It was great because we got the whole house, two floors, five bedrooms and a kitchen. Everyone started living there and it was the band’s house, practice studio and recording studio. At this point, it’s been boiled down to pretty much practice space and recording space. It’s now evolved to Rear House Recording. He [Jarvis] works out of there. There are a couple people living upstairs. Kevin Morby lives upstairs. He’s actually the only band member that’s still living there. But we’ve got a couple of subletters that help pay the rent and all. At this point, we’ve kind of separated the home life and the practice space and the recording studio life. After living there for five years, it got to be like, “Okay, I’m living in a practice space. Let’s get out of here.”
Is that how Kevin joined the band? By moving in?
JE: Yeah, which is funny because he ended up just subletting a room in Rear House. At one point Woods had another member and he moved out. We knew Kevin he was looking for a spot—I should say we kind of knew of him. I don’t think he was even playing music at the time, or if he was, we didn’t know about it. But he moved in and I remember me and Jarvis were talking about adding a new member. At that point it was just me, Jarvis, and Lucas. That’s when we first started to really play shows in Brooklyn. We were playing all the time, almost every week. We were like, “You know, we really need a bass player. Who can we get? I think Kevin could actually play bass. Let’s see what he thinks.” He was like, “Yeah, I can play bass.” It sounded simple enough. He learned some songs and that was it. It was like, okay, you’re in the band, man. He was instantly touring all over the world after that.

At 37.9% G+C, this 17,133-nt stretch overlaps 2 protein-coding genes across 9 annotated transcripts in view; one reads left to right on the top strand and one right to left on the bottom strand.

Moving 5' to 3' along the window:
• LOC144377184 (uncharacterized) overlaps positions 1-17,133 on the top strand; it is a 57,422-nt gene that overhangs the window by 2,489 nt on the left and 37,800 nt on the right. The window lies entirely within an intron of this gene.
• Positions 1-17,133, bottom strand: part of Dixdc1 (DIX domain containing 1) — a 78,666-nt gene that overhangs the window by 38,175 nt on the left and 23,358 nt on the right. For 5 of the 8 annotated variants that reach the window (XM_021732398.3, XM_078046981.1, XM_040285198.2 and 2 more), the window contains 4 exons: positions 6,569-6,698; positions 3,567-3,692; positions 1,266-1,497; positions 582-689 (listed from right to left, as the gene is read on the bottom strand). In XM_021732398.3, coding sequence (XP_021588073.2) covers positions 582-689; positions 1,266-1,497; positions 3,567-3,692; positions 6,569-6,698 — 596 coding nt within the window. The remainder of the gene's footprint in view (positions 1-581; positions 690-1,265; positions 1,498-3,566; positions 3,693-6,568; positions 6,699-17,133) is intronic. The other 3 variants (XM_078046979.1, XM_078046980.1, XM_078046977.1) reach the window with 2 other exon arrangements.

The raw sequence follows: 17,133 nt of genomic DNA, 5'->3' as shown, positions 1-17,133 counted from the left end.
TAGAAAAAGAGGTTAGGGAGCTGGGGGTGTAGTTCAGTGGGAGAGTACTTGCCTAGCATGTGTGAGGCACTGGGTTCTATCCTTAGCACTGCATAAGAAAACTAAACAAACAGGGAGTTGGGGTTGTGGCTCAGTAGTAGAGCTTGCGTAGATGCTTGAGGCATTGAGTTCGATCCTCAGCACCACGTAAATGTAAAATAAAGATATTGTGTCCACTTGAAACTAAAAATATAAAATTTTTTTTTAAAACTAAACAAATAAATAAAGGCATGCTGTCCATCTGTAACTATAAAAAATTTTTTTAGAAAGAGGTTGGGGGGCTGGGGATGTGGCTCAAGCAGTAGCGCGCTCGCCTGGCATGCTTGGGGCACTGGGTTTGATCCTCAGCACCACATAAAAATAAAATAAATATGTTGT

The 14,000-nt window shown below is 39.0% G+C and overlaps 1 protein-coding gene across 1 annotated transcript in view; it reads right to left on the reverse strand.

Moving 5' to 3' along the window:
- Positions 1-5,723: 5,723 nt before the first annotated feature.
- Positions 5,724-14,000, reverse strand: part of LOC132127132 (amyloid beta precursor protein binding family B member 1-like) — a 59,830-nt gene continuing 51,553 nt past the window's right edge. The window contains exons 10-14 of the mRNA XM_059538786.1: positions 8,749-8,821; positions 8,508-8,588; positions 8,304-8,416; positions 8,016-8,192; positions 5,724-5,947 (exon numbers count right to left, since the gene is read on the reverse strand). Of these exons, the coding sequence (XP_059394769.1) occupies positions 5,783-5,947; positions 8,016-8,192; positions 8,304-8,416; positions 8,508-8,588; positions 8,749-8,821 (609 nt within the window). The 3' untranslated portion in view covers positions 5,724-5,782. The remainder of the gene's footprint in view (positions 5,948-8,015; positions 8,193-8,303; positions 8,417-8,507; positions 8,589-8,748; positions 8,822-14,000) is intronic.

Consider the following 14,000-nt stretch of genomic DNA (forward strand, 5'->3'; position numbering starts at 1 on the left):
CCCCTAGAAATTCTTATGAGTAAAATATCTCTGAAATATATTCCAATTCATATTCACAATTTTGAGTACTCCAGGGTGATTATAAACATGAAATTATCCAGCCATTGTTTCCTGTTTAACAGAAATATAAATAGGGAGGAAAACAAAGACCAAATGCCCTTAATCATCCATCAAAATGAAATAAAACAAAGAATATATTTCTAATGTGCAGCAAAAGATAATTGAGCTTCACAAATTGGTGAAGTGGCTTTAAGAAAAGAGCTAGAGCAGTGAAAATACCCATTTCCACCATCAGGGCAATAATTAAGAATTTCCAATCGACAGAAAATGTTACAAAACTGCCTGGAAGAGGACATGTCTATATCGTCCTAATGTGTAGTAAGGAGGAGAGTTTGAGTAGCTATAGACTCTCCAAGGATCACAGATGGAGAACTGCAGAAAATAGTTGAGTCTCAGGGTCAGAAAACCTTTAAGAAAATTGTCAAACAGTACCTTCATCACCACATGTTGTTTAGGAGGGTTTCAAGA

In terms of Woods’ current tour, the biggest change is that you [Jarvis] have moved from playing drums to guitar. This spring you were playing both instruments on different songs and now you are on guitar fulltime. What led to this change?